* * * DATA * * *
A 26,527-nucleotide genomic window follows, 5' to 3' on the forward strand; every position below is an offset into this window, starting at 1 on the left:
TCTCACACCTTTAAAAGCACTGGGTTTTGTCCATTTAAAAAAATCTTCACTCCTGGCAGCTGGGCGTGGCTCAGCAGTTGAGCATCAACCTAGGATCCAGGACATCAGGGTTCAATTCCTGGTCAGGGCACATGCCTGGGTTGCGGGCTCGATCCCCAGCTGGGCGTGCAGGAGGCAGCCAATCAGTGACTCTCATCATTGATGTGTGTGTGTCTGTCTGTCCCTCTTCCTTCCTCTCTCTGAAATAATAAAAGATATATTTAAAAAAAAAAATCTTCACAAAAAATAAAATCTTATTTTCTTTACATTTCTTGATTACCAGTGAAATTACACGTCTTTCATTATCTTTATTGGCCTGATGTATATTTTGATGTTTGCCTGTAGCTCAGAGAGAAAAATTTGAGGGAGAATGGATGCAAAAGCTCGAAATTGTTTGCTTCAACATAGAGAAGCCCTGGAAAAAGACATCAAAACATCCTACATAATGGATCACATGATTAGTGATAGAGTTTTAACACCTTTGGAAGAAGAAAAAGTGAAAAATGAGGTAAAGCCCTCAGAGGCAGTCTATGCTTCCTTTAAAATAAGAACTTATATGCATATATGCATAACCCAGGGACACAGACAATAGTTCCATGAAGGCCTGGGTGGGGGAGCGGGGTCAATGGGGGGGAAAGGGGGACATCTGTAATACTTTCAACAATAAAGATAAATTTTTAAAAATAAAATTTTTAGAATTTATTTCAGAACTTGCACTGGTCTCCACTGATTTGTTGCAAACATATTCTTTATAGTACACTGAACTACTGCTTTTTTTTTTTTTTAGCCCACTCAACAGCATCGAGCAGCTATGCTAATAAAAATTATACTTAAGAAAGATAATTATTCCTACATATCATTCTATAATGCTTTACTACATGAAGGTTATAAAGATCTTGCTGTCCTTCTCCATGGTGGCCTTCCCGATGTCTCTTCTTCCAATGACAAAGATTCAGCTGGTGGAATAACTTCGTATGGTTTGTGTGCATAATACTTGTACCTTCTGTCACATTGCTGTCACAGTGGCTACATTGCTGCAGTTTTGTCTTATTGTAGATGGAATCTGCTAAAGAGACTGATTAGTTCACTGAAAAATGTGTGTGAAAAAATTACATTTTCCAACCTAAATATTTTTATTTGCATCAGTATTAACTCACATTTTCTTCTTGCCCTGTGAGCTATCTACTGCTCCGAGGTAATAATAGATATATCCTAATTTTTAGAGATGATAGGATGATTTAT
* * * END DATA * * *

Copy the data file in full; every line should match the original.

A 26,527-nucleotide genomic window follows, 5' to 3' on the forward strand; every position below is an offset into this window, starting at 1 on the left:
TCTCACACCTTTAAAAGCACTGGGTTTTGTCCATTTAAAAAAATCTTCACTCCTGGCAGCTGGGCGTGGCTCAGCAGTTGAGCATCAACCTAGGATCCAGGACATCAGGGTTCAATTCCTGGTCAGGGCACATGCCTGGGTTGCGGGCTCGATCCCCAGCTGGGCGTGCAGGAGGCAGCCAATCAGTGACTCTCATCATTGATGTGTGTGTGTCTGTCTGTCCCTCTTCCTTCCTCTCTCTGAAATAATAAAAGATATATTTAAAAAAAAAAATCTTCACAAAAAATAAAATCTTATTTTCTTTACATTTCTTGATTACCAGTGAAATTACACGTCTTTCATTATCTTTATTGGCCTGATGTATATTTTGATGTTTGCCTGTAGCTCAGAGAGAAAAATTTGAGGGAGAATGGATGCAAAAGCTCGAAATTGTTTGCTTCAACATAGAGAAGCCCTGGAAAAAGACATCAAAACATCCTACATAATGGATCACATGATTAGTGATAGAGTTTTAACACCTTTGGAAGAAGAAAAAGTGAAAAATGAGGTAAAGCCCTCAGAGGCAGTCTATGCTTCCTTTAAAATAAGAACTTATATGCATATATGCATAACCCAGGGACACAGACAATAGTTCCATGAAGGCCTGGGTGGGGGAGCGGGGTCAATGGGGGGGAAAGGGGGACATCTGTAATACTTTCAACAATAAAGATAAATTTTTAAAAATAAAATTTTTAGAATTTATTTCAGAACTTGCACTGGTCTCCACTGATTTGTTGCAAACATATTCTTTATAGTACACTGAACTACTGCTTTTTTTTTTTTTTAGCCCACTCAACAGCATCGAGCAGCTATGCTAATAAAAATTATACTTAAGAAAGATAATTATTCCTACATATCATTCTATAATGCTTTACTACATGAAGGTTATAAAGATCTTGCTGTCCTTCTCCATGGTGGCCTTCCCGATGTCTCTTCTTCCAATGACAAAGATTCAGCTGGTGGAATAACTTCGTATGGTTTGTGTGCATAATACTTGTACCTTCTGTCACATTGCTGTCACAGTGGCTACATTGCTGCAGTTTTGTCTTATTGTAGATGGAATCTGCTAAAGAGACTGATTAGTTCACTGAAAAATGTGTGTGAAAAAATTACATTTTCCAACCTAAATATTTTTATTTGCATCAGTATTAACTCACATTTTCTTCTTGCCCTGTGAGCTATCTACTGCTCCGAGGTAATAATAGATATATCCTAATTTTTAGAGATGATAGGATGATTTAT